To better understand Russia’s intentions behind the Nord Stream project, one need only take notice of Nord Stream II, a planned pipeline that would run parallel to the existent Nord Stream I line and offer a capacity of 55 billion cubic meters of natural gas a year (1). At full operational capacity, Nord Stream II would account for “almost 15 percent of current EU demand when it starts in 2019” (3). Except for one thing: Nord Stream II would also not operate at full capacity. The Third Energy Package prevents this from becoming a reality. In the words of Amos Hochstein, U.S. Special Envoy and Coordinator for International Affairs, “Nobody spends money building pipelines in a low-oil environment when you already have a pipeline that works just fine” (9). So, if it already has an existing pipeline operating merely at half capacity, why does Russia wish to expand its network of natural gas pipelines?
Quite simply, by having the full capacity to satisfy German demand for natural gas with an additional Nord Stream pipeline, Russia would have the ability to maintain supply to Germany and cut off gas supplies to Eastern European rivals, such as the transit country of Ukraine, in the event of political escalations. While such a situation is unlikely to endure for more than a short period of time, Germany would otherwise be placed in an uncomfortable position. Another point of interest: In the recent past, influential members of the German government have been involved in Nord Stream operations. Former German Chancellor Gerhard Schröder, a heavy proponent of the initial Nord Stream pipeline, was “named the head of the Nord Stream shareholders’ committee literally days after stepping down as chancellor” (6). While current Chancellor Angela Merkel is steadfast on her position to mitigate Russian aggression towards German ally Ukraine, Schröder’s legacy and political allies in the Christian Social Union party and Social Democratic Party are making it difficult for her to justify politically opposition to Nord Stream II, especially with upcoming elections (6). Should Nord Stream II become operational, Germany would reinforce its status as a hub and center for the distribution of liquefied natural gas for Europe.
Despite efforts from various parties, the future status of Nord Stream II is highly uncertain. On August 12, Gazprom’s five Western partners rescinded their agreement to build Nord Stream II, rightfully citing concerns from a Polish regulator that the project would violate the Third Energy Package (10). Without the support of its Western European partners, Gazprom will struggle to execute Nord Stream II. With the increased risk of failure for Nord Stream II, Gazprom will most likely attempt to advance forward its Turkish Stream pipeline through Turkey, continuing its pursuit of reducing the amount of Ukraine-transited natural gas (10). Following Western condemnation of its handling of its recent attempted coup, Ankara is forging a delicate balance between honoring its NATO commitments and building amicable relations with Moscow.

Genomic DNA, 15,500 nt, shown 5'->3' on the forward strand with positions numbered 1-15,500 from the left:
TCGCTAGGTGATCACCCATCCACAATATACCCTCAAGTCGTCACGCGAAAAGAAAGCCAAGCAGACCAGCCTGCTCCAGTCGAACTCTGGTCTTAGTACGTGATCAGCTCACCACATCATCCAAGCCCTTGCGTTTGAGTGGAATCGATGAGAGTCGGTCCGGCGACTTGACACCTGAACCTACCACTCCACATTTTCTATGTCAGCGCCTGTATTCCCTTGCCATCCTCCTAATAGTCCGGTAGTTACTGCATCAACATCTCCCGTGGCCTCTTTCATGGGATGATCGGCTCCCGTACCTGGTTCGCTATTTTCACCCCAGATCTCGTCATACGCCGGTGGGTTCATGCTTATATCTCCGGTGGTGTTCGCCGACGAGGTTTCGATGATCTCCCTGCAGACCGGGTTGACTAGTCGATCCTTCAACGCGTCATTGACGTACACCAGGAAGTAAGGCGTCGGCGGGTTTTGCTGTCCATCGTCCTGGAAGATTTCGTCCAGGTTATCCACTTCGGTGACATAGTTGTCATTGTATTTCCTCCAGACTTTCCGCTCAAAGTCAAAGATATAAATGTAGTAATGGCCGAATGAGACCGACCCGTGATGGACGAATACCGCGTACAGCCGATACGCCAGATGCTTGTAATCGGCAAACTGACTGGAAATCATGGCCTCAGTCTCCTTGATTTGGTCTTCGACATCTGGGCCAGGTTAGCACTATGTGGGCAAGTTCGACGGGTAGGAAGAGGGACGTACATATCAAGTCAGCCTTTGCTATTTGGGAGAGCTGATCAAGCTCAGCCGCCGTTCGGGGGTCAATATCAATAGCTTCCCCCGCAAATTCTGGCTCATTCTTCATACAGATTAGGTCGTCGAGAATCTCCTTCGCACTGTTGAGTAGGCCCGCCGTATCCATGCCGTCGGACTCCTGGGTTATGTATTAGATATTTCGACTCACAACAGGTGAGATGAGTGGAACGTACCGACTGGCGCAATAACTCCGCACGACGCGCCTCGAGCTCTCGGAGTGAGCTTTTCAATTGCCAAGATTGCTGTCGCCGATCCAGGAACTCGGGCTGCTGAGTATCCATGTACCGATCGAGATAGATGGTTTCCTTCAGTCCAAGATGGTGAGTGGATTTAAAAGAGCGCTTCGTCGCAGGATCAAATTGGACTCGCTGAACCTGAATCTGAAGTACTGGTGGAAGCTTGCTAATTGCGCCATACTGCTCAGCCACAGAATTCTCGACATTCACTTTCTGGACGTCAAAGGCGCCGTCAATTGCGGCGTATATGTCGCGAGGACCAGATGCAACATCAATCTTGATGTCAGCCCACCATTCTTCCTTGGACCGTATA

Through its construction of what have frequently been economically unproductive gas pipelines, Russia has gradually attempted to expand its influence in energy supply over both Eastern and Western Europe. Existing and potential routes traversing the Baltic Sea and Turkey will further contribute to this expansion of Russian power, specifically in diminishing the influence of Ukraine as a transit country. These construction projects violate antitrust European laws and create overt European dependency on Russian natural resources. In the years to come, the United States must aid its European allies through the provision of its own natural gas reserves. Europe, for its part, must not forget the importance of its Third Energy Package in upholding diversity of supply and of exploring alternative sources of energy. It would also be well advised to curtail the advancement of Russian pipelines into its territory and to recognize them for what they truly are: channels of Russian influence threatening to divide Europe.
(1) "The Nord Stream and Nord Stream 2 Are a Brand New Pipeline Routes to Transport Russian Gas to Europe." Gazprom Export, n.d. Web. 20 Aug. 2016.
(2) Metelitsa, Alexander. "16% of Natural Gas Consumed in Europe Flows through Ukraine." U.S. Energy Information Administration - EIA - Independent Statistics and Analysis, 14 Mar. 2014. Web. 20 Aug. 2016.
(3) "A Network of Russian Veins of Influence : Gas Pipelines of the European Continent." Eyes on Europe Middle East News. N.p., 06 Oct. 2015. Web. 21 Aug. 2016.
(4) "A Network of Power: Gas Pipelines of the European Continent (Infographics)."South Front. N.p., 21 Aug. 2015. Web. 21 Aug. 2016.
(5) "Ukraine: An Important Transit Country for Natural Gas and Petroleum - IER."Institute for Energy Research. N.p., 24 Mar. 2014. Web. 20 Aug. 2016.
(6) Cutler, Robert M. "Baltic Security And The Nord Stream Two Pipeline - Foreign Policy Research Institute." Foreign Policy Research Institute, 20 Apr. 2016. Web. 22 Aug. 2016.
(7) Walt, Vivienne. "Zug's Secrets: Switzerland's Corporate Hideaway." Time. Time Inc., 11 Jan. 2010. Web. 21 Aug. 2016.
(8) "Nord Stream - The New Gas Supply Route for Europe." Nord Stream AG. N.p., n.d. Web. 20 Aug. 2016.
(9) Delcker, Janosch. "Germany Blocks out Allies’ Wails over Russian Pipeline Love." Politico. N.p., 17 May 2016. Web. 21 Aug. 2016.
(10) Jong, Sijbren De. "Is Nord Stream II Dead?" EU Observer. N.p., 18 Aug. 2016. Web. 28 Aug. 2016.
Image: © Leonid Eremeychuk | Dreamstime.com - Construction of gas pipeline on the ground